Prince Henrik, husband of Denmark’s Queen Margrethe II, passed away on Tuesday, February 13, 2018 at Fredensborg Palace at the age of 83. The French-born prince had quite a controversial life that many Danes never accepted. Here are a few facts that prove Prince Henrik was a real bon vivant.
He spoke four languages and served in the French military
Henri Marie Jean André de Laborde de Monpezat, as Prince Henrik was named before he got married to Queen Margrethe II in 1967, studied law and political science before joining the French Army during the Algerian War. He also studied in Hong Kong and Saigon and was fluent in French, Danish, Chinese and Vietnamese.
He was a poet and a wine-lover
The fact that two of the things Prince Henrik loved the most were poetry and wine makes us wonder if he would have preferred to have lived his life as a bohemian in the suburbs of France instead of being prince of the Kingdom of Denmark. Prince Henrik didn’t just love reading poetry, he also enjoyed writing his own poems in his mother tongue. He also wrote memoirs and books, including a coffee table book on French gastronomy, and translated many books into Danish.
He didn’t want to get buried next to Queen Margrethe
Prince Henrik was never happy about the fact that he wasn’t named King and always thought he was seen as ‘a little dog that follows behind and gets a sugar cube once in a while’, he had said. Therefore in 2016 he announced that he didn’t want to be buried at Roskilde Cathedral next to his wife, as the Danish tradition has it for royal families. Queen Margrethe II accepted his decision but many Danes disapproved of his behaviour.
His press statements about his marriage
Just like commoners, royal couples have their disagreements too and Prince Henrik didn’t hesitate to talk about his own marriage issues to the press. His grievance was that he wasn’t treated as an equal by the Queen, and he made sure to make this clear to the public. ‘My wife does not give me the respect a normal wife must give her spouse’, he had said. Locals were not happy with his disrespect towards their beloved queen – but that wasn’t the first time his statements to the press created controversy.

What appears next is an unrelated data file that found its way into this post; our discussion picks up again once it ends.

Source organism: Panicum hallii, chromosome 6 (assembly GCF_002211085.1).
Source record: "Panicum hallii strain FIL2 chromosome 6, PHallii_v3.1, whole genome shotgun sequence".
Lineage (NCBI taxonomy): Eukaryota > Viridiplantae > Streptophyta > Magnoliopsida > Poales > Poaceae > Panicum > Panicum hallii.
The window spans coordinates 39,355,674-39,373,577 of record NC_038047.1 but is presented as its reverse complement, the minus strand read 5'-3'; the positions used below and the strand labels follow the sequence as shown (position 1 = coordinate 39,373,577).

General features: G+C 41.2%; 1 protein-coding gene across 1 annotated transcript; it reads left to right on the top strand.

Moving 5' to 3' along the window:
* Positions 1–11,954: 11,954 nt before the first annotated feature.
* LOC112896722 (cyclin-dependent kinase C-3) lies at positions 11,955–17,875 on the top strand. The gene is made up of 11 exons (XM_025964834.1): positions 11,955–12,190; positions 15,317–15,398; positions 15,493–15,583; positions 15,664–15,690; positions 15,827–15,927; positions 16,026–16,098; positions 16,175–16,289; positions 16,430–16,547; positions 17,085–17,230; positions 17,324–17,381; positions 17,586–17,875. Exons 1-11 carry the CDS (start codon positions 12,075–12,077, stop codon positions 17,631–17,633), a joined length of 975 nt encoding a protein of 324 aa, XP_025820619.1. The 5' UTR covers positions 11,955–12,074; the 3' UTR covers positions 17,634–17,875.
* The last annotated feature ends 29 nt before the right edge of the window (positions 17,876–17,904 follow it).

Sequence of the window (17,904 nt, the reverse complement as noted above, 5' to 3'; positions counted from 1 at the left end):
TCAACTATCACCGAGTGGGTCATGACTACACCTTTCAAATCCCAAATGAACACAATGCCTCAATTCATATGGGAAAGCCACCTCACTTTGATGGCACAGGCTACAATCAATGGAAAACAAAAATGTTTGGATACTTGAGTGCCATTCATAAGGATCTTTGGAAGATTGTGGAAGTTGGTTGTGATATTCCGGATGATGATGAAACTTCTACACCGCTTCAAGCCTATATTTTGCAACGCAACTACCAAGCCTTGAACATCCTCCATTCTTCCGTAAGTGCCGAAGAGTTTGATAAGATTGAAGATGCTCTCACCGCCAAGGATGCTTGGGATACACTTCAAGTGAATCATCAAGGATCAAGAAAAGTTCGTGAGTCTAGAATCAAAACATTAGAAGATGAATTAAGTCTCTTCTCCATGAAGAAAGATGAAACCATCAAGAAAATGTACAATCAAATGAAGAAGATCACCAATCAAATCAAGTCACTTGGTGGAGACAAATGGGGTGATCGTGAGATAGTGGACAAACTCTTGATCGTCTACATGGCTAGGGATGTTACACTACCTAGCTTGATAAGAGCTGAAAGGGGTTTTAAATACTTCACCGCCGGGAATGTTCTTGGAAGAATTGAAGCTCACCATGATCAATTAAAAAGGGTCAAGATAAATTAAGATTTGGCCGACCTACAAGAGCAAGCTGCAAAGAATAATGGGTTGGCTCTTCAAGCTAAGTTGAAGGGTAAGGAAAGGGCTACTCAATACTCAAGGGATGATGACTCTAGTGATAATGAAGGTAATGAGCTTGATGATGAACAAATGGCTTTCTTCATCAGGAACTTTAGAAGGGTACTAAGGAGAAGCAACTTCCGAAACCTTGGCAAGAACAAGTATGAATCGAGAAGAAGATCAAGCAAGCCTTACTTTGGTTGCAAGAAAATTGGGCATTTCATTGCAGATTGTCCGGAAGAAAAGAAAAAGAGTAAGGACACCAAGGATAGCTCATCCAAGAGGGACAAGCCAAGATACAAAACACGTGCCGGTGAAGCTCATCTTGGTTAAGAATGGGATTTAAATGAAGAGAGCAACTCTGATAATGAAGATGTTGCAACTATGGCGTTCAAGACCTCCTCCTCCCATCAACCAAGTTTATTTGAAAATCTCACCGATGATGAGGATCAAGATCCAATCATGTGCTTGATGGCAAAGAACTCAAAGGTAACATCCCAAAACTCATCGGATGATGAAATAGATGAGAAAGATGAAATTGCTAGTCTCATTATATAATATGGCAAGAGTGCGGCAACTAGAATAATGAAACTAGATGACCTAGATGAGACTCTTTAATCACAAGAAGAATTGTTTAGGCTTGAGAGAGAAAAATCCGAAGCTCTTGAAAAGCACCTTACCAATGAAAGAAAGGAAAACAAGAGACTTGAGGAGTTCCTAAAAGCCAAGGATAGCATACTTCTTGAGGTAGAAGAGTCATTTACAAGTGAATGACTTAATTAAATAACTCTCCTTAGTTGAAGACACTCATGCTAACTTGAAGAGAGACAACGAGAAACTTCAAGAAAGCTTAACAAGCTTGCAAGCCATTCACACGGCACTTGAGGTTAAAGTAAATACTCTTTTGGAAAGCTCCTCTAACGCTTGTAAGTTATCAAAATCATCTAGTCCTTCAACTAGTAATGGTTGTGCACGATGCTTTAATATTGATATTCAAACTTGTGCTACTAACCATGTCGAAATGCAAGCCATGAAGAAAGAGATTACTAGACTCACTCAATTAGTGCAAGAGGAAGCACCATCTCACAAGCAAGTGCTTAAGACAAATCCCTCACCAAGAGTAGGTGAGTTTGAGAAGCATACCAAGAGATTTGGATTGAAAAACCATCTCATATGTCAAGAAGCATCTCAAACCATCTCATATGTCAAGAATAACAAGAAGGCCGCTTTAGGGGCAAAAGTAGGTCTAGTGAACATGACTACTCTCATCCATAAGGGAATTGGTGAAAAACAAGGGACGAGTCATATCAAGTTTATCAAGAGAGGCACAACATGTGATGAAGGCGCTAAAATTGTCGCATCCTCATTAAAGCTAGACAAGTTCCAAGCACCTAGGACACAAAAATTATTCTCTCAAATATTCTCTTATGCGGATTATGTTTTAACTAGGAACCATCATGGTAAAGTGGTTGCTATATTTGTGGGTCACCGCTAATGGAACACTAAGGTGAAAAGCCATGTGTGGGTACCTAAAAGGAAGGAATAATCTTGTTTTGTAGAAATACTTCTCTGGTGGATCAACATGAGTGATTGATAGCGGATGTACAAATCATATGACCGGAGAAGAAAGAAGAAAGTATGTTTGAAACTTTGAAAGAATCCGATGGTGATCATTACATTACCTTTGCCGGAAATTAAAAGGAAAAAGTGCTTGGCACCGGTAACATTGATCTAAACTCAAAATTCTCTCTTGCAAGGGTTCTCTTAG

‘Spanking is good for children’
When in the 1980s Henrik publicly said he wanted a paycheck instead of relying on the queen’s annual allowances, Danes were outraged with the ‘French prince’ and many stressed that his doesn’t totally fit in with Danish society. When later he publicly shared his opinion that spanking is good for children, things only got worse.
In 2002 he fled to France to ‘reflect on life’…
Prince Henrik had often expressed disappointment for not being accepted as an equal by his wife, and for feeling that Danes saw him as inferior to the queen. ‘A lot of people think I’m a loser until I prove them wrong’, he had said. The last straw came in 2002, when Crown Prince Frederik – and not Prince Henrik – was chosen to represent Queen Margrethe II at a New Year’s ceremony. Prince Henrik travelled to his chateau in the South of France to spend some time away from the royal family ‘to reflect on life’, saying he felt ‘pushed aside, degraded and humiliated’.
…and again in 2016
It seems that since 2016, the Danish palaces haven’t managed to contain Prince Henrik, who often traveled to France and spent several weeks or even months at his private vineyard.
He was seen in Christiania
He was seen taking a walk in Freetown Christiania along with some of his friends.
He like breaking the dress code
In 2014, Prince Henrik decided to make a very special appearance at a WWF charity that he and the Queen had been invited to. Probably inspired by the theme of the party, he decided to wear a panda costume. The guests seemed to enjoy it but we highly doubt this was also the case for Queen Margrethe II.
His trip to Venice
When in 2015 Prince Henrik was seen in one of the most popular squares in Venice, only a few days after he had claimed he couldn’t attend Queen Margrethe II’s 75th birthday due to an illness, some applauded him for being Denmark’s most cute bon vivant, while others were, once more, disapproved by his behaviour.